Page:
5 Easy Ways to Judge a Baby Name
Many of us spend an entire nine months -- or even longer -- weighing the relative merits of names for our babies.
But it's possible to judge most names much more quickly and easily than that, at least accurately enough to tell whether they belong on your short list.
Here, nameberry's top quick and easy tips for judging a baby's name.
What's your instant reaction?
The book "Blink" theorized that the reaction we have to something in the first few seconds has important long-term meaning, and that counts for a name. Perhaps you can learn to love a name that at first seems weird and old-fashioned, like Leopold, or get over your image of Ruth as the first grade classmate with green teeth, but better to choose a name that, the second you hear it, makes you feel positive and full of anticipation for meeting the person who owns it.
How many syllables does it have?
The most compatible first names will have a different number of syllables than your surname ... and a different number from the middle name too. So a syllable combination of 2-3-1 -- Rufus Barnaby Flynn, for instance -- or 3-1-2 or 1-3-4 is best.
Of course, my three children all have two syllable names paired with our two syllable last name and I didn't even realize it for about 20 years. But if I had, I would have picked names with uneven numbers of syllables as I think that rhythm is most pleasing to the ears.
What would the initials be?
We've always made fun of those dumb rulebooks that advise you not to give your child initials that spell out P.I.G. or A.S.S. Duh. Of course you wouldn't do that.
But what about S.T.D.? B.A.D.? Writing out the potential initials and checking them twice can be worthwhile. Studies show that people with initials that spell out positive things -- A.C.E. or V.I.P. -- live nearly five years longer than those with negative ones.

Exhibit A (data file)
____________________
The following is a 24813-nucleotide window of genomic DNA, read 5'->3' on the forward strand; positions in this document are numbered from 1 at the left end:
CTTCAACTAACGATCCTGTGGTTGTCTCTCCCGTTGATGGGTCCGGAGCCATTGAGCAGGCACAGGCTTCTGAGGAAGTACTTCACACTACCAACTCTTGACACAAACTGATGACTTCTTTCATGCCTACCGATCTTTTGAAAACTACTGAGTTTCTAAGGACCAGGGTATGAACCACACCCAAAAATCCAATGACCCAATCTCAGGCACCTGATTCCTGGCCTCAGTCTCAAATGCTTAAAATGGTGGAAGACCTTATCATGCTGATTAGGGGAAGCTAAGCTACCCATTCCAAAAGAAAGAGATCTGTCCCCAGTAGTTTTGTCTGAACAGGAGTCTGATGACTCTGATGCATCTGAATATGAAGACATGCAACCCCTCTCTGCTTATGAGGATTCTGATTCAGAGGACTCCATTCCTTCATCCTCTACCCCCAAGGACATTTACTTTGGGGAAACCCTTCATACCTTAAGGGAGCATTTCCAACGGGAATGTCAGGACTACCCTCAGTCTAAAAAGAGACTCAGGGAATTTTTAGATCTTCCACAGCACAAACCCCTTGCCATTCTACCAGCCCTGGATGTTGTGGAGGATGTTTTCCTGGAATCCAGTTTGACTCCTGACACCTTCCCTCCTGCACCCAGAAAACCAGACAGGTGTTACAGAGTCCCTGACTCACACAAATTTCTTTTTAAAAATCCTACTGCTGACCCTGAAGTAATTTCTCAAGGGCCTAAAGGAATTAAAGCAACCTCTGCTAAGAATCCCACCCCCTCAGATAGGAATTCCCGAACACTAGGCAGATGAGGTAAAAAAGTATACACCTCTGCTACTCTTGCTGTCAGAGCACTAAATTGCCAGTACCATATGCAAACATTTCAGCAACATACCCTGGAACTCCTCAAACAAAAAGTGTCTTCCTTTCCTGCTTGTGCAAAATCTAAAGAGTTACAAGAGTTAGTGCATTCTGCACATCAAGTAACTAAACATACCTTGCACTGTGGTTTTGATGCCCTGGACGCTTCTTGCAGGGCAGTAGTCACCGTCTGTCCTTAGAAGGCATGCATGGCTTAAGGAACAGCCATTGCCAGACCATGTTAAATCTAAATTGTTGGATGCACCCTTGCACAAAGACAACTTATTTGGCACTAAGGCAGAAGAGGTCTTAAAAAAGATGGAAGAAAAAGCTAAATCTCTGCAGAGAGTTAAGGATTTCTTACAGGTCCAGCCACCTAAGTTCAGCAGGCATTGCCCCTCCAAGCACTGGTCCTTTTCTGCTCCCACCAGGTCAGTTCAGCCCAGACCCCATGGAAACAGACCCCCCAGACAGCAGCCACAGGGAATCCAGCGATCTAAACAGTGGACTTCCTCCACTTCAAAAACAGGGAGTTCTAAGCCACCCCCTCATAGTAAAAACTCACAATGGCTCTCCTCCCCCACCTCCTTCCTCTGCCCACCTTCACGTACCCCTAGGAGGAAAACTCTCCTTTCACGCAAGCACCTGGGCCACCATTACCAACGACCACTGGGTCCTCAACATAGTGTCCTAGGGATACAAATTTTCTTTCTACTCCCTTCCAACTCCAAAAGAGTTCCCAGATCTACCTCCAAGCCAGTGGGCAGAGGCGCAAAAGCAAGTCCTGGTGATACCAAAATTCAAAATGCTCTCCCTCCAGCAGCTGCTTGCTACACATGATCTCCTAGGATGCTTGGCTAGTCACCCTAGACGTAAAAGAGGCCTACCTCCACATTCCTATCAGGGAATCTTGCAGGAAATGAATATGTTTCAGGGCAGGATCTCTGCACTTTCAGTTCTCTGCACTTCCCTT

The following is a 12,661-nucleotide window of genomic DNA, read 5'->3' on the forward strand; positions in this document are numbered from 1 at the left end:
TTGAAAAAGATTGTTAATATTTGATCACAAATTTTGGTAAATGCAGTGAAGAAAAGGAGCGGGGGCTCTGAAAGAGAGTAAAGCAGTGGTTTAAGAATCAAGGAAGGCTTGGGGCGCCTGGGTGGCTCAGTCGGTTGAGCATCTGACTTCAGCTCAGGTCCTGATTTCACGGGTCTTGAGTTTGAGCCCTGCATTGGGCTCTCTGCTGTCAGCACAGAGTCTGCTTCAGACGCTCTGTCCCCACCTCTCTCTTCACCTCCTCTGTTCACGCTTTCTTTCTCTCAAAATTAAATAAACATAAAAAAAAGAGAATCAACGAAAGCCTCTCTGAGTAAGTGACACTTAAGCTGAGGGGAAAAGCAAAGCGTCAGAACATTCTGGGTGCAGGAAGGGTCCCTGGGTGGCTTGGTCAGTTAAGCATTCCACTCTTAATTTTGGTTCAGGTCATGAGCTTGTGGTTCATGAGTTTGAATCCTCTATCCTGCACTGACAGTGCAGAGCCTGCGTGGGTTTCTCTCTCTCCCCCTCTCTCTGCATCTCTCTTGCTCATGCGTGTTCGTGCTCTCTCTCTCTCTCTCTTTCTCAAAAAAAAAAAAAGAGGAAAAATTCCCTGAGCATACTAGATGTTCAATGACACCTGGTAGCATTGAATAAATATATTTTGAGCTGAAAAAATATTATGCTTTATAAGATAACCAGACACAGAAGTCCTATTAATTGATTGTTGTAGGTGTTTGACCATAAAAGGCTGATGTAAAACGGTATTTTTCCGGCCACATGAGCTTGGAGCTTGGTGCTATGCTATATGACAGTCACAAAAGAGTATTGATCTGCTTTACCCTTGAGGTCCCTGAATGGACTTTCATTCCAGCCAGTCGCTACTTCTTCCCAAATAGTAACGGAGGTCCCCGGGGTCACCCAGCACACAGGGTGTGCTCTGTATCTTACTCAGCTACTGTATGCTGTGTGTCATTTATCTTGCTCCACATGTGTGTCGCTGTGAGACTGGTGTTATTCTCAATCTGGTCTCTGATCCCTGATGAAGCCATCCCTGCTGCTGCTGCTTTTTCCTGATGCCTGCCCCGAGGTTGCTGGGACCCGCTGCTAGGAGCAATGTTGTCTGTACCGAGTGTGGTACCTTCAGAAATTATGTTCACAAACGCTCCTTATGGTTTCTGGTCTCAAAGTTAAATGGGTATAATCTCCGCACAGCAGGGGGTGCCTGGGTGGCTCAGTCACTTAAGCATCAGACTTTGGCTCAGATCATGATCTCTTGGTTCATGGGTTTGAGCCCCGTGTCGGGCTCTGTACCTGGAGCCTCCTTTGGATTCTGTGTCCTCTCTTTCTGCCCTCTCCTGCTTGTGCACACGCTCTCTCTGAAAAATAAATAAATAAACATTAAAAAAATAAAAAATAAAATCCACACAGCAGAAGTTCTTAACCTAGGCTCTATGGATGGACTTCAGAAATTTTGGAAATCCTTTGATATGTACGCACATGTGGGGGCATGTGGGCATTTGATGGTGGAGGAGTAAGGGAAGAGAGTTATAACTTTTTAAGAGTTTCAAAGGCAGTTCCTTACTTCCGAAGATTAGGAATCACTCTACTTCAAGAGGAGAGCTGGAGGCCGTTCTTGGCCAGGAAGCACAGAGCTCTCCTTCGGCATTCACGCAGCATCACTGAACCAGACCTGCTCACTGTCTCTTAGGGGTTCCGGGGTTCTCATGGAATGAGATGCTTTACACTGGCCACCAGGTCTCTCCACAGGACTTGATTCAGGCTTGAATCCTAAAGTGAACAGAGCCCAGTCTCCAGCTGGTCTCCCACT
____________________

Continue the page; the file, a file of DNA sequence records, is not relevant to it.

Check out the chart
No reason to invent an algorithm for divining the future population of every name on the Social Security's Top 1,000. Instead, simply check out the popularity chart we include for every name on the SS list. You can tell at a glance how quickly a name is motoring upward, as Leila is here, and how consistent its use has been over time. At least in terms of popularity, this can give you all the information you really need.
How simple is it to understand?
Take it on a test drive, trying it out on, say, half a dozen people. You don't have to say it's a name you're considering for your baby; that may skew the results. Instead, say you'd just met someone named Dashiell, for instance, and ask whether they've ever heard of the name.
If the overall response is confusion, repeated requests for spelling and pronunciation, and misunderstanding the name as everything from Daniel to Cashel, you can be pretty sure that will be the response throughout your child's life. You may decide you love the name enough to put up with it, but at least you'll know what you're getting yourself and your child into.
Start by teaching him that it is safe to do so.